Memory Lane Chapbook News: Eternity a Coal’s Throw

Nancy Flynn Apostrophe Blog Archive, Publication News

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Musings on Writing and Life.

My chapbook, Eternity a Coal’s Throw, was published by Burning River Press of Cleveland, Ohio in 2012. Chris Bowen, the editor, had a very interesting process for making his chapbooks stand out from the crowd. Each one included an introductory essay that talked about a bit about the “how” and the “why” that led to the writing of that particular group of poems. In my case, this collection was all about the place I grew up, the anthracite coal country of northeastern Pennsylvania.

Below is an excerpt from what I came up with for inclusion in my little chapbook of six poems which includes one of my personal favorites, “Ode to My Hometown Whose Mascot Is a Human Kielbasa Wearing a Sleeping Bag With Armholes & Flip-Flops.”

Introductory Essay for Eternity a Coal’s Throw

Something happened here. In your life there are a few places, or maybe only the one place,where something happened, and then there are all the other places. —Alice Munro

Once upon a time—when I was another person, it often seems—here’s how I began an overly ambitious novel (still in progress): “You could be born in a place, live there long and never really know what it meant. No matter if you walked the mountains and climbed to the tops of trees, taking in the broadest view. Or drove a tunnel deep in the earth finishing miles from where you began. In the end, you’d only find wildness and another dark and hidden spot.”

Two decades later, with these poems in Eternity a Coal’s Throw, I am attempting to shine yet another patch of light on the anthracite coal country along the Susquehanna River where I was born and grew up.

Northeastern Pennsylvania in the 1960s, the era I came of age, was an economically and culturally depressed area. One of fifty-three counties formally defined as Appalachia by the Appalachian Regional Commission, it boasted the highest levels of both unemployment and welfare recipients in the entire state. Good students (and I was one) were supposed to grow up and play it safe, whether out in the workforce or off to college before returning home to settle for a decent job, a spouse, a family, a modest house on a small-town street. By the age of ten, I knew I’d be one of the ones who had to leave; at the time, of course, I didn’t know just how far I’d have to go.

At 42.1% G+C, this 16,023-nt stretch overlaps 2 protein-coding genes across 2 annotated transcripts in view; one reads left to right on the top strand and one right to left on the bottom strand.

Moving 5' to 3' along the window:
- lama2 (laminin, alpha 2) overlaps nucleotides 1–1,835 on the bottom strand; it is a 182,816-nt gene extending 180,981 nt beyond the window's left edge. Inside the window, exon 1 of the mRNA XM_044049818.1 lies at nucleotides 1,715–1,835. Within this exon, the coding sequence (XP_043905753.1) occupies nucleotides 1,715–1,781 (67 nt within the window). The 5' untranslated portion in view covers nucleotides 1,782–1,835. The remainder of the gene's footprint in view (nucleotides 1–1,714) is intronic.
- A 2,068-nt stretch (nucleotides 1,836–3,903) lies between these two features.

Since 1973, I’ve mostly “lived away” as the local idiom describes it. Two years of college in Oberlin, Ohio. A brief return home (long story, that) before hightailing it 125 miles “up the road” to Ithaca, New York in 1979. Then, in 1998, fleeing clear across the continent to the Pacific Northwest to live nine years in the Coast Range foothills and, since 2007, in a city of two rivers, Portland.


But there is something about that northeastern Pennsylvania place—the mining-wrecked landscape; its century of post-industrial impoverishment; its beaten-down but oddly resilient, near-to-beautiful dishevelment; the ties that bind the many people who stay as well as the many who leave only to return; the crazy quilt stitched together out of dozens of immigrant cultures; the still reliable generations of kinship, friendship, heartfelt community—well, all my life, it has both mocked and bedeviled me.


Writing these poems, I invited a kind of blood memory of it all—from the slag heaps to the treeless streets and subsiding backyards, potato pancakes and a Main Street of too many beer gardens, heaved bricks and crooked-marker cemeteries filled with rows of my dead relatives, the burning underground mine fires and our 1972 Hurricane Agnes flood—to dance a “Pennsylvania Polka” with my words.


In these poems, I’ve tried my personal version of deep-vein mining and come back to the surface, sooty and gasping for air. I’ve sought to engineer a reclamation of lost voices, of forgotten stories and lives, some of them connected by kinship to my own. To connect that dotted, hollowed landscape and its people, my people, with the person I left behind, the prodigal I often feel I am, the displaced person I have clearly become.

Like the anthracite outcrops first discovered by the Susquehannocks, these humble (and flawed) offerings are but surface revelations of a place that’s forever buried inside me—my impossible, inescapable geological and cultural DNA—complicated and labyrinthine as its latticework of underground mines. It’s now time to let the poetry (and the mystery) be.

Nancy Flynn
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